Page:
Friday, April 13, 2007

Coping without Perseus

As many of you will know, one of the finest sites on the internet, Perseus, has been experiencing serious problems over the last couple of weeks. The latest announcement on the site is as follows:
On April 3, 2007, Perseus hardware was compromised. In order to protect our data and comply with university policy, a number of servers were removed from the network, making Tufts-hosted Perseus sites inoperable. Repairs are in progress to methodically restore services while improving their overall security. We apologize for the inconvenience.
I was chatting to one of my students the other day about her frustration at trying to translate portions of the classics without the aid of Perseus. The upshot was that although it is frustrating, it is a reminder of the importance of really trying to understand the text, and not becoming over-reliant on what can become electronic prompts. In the same spirit, I enjoyed reading Elizabeth Kline's posting on b-greek this morning, Travelling Alone and the Death of Perseus, from which this is an excerpt:
Reading the GNT with all the electronic tools at your fingertips and all the printed resources isn't going to tell you if you know greek. All of these resources are great and I use them regularly but at some point along the way it is healthy to pick up a Greek text you have never read in your native tongue and spend some time traveling alone with LS (intermed.), LSJ and H.W.Smyth. It certainly trims some of the fat from your ego if nothing else.
I agree, and the point is even more focused when it comes to reliance on the multiple electronic resources available as helps for the Greek New Testament. Useful as these are in teaching and research, and grateful as we are to their developers, perhaps we should all sponsor "electronic free April" every year and insist that everyone has a good month each year when they are only allowed access to print resources for Greek. Perhaps we could institute it as a kind of compulsory Lent abstinence for all NT scholars and students?


Anonymous said...

I agree. I used to read my GNT every day with my computer open, but after I had to go for several weeks w/out access to it, I realized how much I was relying on it.
Now I have a rule not to open the computer until after I have finished my Hebrew and Greek readings, and it makes a world of difference.

Randy McRoberts said...

I am trained as a scientist and have gone through the same emotional battle about electronic tools for calculation. I know that students today do not understand mathematics as well as my generation did. But on the other hand, they can still get the answers they need because they will always have their calculators and their computers alongside. At least, almost always.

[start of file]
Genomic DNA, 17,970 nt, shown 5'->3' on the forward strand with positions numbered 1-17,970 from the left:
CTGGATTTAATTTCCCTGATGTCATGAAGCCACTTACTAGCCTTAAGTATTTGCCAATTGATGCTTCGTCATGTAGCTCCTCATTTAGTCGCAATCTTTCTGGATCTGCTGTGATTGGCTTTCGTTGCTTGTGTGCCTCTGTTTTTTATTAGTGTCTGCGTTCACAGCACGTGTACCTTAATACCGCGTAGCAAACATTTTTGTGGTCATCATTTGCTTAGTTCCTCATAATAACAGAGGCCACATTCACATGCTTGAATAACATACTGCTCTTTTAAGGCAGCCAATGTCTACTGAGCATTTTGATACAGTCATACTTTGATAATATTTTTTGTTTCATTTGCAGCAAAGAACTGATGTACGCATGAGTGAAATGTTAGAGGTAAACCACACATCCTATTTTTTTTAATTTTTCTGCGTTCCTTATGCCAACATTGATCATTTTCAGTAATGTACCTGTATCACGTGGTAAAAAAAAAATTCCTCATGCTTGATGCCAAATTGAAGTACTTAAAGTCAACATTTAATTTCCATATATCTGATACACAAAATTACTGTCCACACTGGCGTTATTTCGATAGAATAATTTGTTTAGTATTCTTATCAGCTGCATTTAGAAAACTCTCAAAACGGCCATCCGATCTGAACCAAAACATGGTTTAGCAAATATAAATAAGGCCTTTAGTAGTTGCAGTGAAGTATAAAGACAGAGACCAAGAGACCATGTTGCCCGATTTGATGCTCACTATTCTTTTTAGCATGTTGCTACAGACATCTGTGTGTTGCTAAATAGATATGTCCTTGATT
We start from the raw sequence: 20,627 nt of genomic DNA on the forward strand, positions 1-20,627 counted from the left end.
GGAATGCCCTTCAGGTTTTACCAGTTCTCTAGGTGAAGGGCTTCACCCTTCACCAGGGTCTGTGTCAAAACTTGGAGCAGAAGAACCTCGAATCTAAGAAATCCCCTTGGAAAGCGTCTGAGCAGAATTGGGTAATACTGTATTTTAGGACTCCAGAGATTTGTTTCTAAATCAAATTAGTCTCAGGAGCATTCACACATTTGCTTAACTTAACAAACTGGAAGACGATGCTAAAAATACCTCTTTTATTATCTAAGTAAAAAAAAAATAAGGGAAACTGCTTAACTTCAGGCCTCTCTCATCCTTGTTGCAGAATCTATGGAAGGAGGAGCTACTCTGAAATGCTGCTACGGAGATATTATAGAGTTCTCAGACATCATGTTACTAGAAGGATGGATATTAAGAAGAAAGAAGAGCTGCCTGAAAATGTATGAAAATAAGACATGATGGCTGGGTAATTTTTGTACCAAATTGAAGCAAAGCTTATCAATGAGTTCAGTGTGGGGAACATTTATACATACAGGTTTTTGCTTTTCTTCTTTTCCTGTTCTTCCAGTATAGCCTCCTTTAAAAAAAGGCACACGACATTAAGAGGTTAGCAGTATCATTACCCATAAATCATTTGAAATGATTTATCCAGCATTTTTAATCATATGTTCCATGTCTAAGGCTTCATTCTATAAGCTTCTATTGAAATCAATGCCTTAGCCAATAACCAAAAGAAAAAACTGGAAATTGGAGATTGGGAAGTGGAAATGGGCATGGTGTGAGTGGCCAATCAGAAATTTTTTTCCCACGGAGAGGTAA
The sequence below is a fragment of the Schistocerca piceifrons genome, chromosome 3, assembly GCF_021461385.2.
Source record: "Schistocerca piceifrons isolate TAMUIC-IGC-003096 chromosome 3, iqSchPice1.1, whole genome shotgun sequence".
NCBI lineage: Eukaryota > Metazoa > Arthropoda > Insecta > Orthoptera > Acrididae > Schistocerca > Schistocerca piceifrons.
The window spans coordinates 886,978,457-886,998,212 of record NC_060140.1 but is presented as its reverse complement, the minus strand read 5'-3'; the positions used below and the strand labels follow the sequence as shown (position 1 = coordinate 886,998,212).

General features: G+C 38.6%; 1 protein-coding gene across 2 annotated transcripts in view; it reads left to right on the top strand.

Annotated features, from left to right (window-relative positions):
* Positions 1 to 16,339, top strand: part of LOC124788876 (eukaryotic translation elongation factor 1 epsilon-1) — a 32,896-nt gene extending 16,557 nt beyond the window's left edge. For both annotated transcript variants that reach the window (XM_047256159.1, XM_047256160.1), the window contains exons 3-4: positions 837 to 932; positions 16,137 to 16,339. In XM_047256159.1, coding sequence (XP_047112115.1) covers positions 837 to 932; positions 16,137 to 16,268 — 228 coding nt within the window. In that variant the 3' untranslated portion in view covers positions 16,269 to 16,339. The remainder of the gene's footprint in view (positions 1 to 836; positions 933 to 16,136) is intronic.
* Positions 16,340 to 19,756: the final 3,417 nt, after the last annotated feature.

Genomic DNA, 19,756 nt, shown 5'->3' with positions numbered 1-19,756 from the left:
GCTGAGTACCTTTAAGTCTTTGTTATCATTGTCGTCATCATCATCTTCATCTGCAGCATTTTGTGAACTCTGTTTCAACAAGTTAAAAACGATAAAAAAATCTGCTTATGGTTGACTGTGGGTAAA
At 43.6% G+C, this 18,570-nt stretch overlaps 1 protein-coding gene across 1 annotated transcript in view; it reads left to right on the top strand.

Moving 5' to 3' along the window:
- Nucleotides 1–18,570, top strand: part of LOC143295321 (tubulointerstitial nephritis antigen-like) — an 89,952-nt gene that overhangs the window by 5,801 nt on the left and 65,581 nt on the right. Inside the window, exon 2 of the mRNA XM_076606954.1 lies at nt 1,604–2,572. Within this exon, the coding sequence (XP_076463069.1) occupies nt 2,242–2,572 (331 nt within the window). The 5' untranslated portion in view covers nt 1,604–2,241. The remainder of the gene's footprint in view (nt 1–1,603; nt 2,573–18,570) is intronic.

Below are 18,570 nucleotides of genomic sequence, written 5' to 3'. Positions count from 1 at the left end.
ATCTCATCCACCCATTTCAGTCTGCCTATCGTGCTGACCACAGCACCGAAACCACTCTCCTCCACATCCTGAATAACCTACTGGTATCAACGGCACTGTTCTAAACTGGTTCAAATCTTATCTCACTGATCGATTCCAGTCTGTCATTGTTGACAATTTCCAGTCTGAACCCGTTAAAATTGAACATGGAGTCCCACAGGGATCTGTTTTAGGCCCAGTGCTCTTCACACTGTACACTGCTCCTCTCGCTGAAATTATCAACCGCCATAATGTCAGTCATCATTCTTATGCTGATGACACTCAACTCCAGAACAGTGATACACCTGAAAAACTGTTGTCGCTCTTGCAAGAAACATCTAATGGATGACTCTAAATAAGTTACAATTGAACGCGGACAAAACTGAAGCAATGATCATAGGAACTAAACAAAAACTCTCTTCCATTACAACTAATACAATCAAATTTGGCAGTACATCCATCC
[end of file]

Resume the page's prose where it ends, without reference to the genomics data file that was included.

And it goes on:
I suppose the same is true for electronic aids to reading of Greek. I can see and feel myself becoming softer because I rely too much on Logos and its ability to keylink. But I doubt I will give it up any time soon.

I do, on occasion, just go sit in a chair, away from the computer, with my GNT and a small lexicon, and read. It's still fun to do.

Anonymous said...

When I was in school, I made it a point to avoid electronic aids for my translation of texts. I remember showing up to classes with folks who had just printed pages and pages from Perseus or TLG or whatever. It made me a little furious. I sat down one summer to read Latin with a fellow who was preparing for a Latin exam. The lexicon seemed completely foreign to him.

Now that I'm out of school, I don't practice even a shade of that same rigor. I'm sure I'd be humbled by going a few weeks without Accordance (esp. for Hebrew)....but I will probably do no such thing.

JD said...

I once heard a great comment after Bibleworks came out:

"And now our students can make dumb exegetical mistakes at lightning speed!"

Colin Toffelmire said...

You've inspired me Mark. I have decided to begin a Great Translation Project, all for my own edification. A couple of verses every day from Genesis and Matthew using nothing but the text and a lexicon. Great post.

Wm said...

I have replied to this blog post on my own blog, with a somewhat different take. :) Perseus is not a new kind of crutch.

Mark Goodacre said...

Thanks, William. I enjoyed your post. Of course my comments are largely facetious, but in so far as I am making a serious point, I am referring in context to all the electronic helps that are available to the Greek student, especially when they are working on the NT, with clickable parsing, etc. The post arose partly from a conversation with a student who was expressing her frustration at the lack of availability of Perseus, and the considerable inconvenience it was causing her.